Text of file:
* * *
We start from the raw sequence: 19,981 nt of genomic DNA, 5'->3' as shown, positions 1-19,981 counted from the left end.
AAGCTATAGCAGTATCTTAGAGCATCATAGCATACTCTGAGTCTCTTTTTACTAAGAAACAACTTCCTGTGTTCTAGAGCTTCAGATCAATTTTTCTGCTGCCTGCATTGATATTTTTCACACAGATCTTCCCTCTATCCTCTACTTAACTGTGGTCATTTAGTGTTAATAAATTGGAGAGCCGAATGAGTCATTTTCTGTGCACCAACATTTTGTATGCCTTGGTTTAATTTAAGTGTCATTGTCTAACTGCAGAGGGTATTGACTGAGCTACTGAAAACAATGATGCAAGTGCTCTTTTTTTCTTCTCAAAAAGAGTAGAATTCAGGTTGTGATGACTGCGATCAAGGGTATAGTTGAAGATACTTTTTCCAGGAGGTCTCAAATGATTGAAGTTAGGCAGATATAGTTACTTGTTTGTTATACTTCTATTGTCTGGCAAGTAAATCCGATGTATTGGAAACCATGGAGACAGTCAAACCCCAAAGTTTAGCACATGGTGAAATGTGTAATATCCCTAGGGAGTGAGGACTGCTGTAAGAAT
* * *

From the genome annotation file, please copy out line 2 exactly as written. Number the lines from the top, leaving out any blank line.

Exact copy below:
AAGCTATAGCAGTATCTTAGAGCATCATAGCATACTCTGAGTCTCTTTTTACTAAGAAACAACTTCCTGTGTTCTAGAGCTTCAGATCAATTTTTCTGCTGCCTGCATTGATATTTTTCACACAGATCTTCCCTCTATCCTCTACTTAACTGTGGTCATTTAGTGTTAATAAATTGGAGAGCCGAATGAGTCATTTTCTGTGCACCAACATTTTGTATGCCTTGGTTTAATTTAAGTGTCATTGTCTAACTGCAGAGGGTATTGACTGAGCTACTGAAAACAATGATGCAAGTGCTCTTTTTTTCTTCTCAAAAAGAGTAGAATTCAGGTTGTGATGACTGCGATCAAGGGTATAGTTGAAGATACTTTTTCCAGGAGGTCTCAAATGATTGAAGTTAGGCAGATATAGTTACTTGTTTGTTATACTTCTATTGTCTGGCAAGTAAATCCGATGTATTGGAAACCATGGAGACAGTCAAACCCCAAAGTTTAGCACATGGTGAAATGTGTAATATCCCTAGGGAGTGAGGACTGCTGTAAGAAT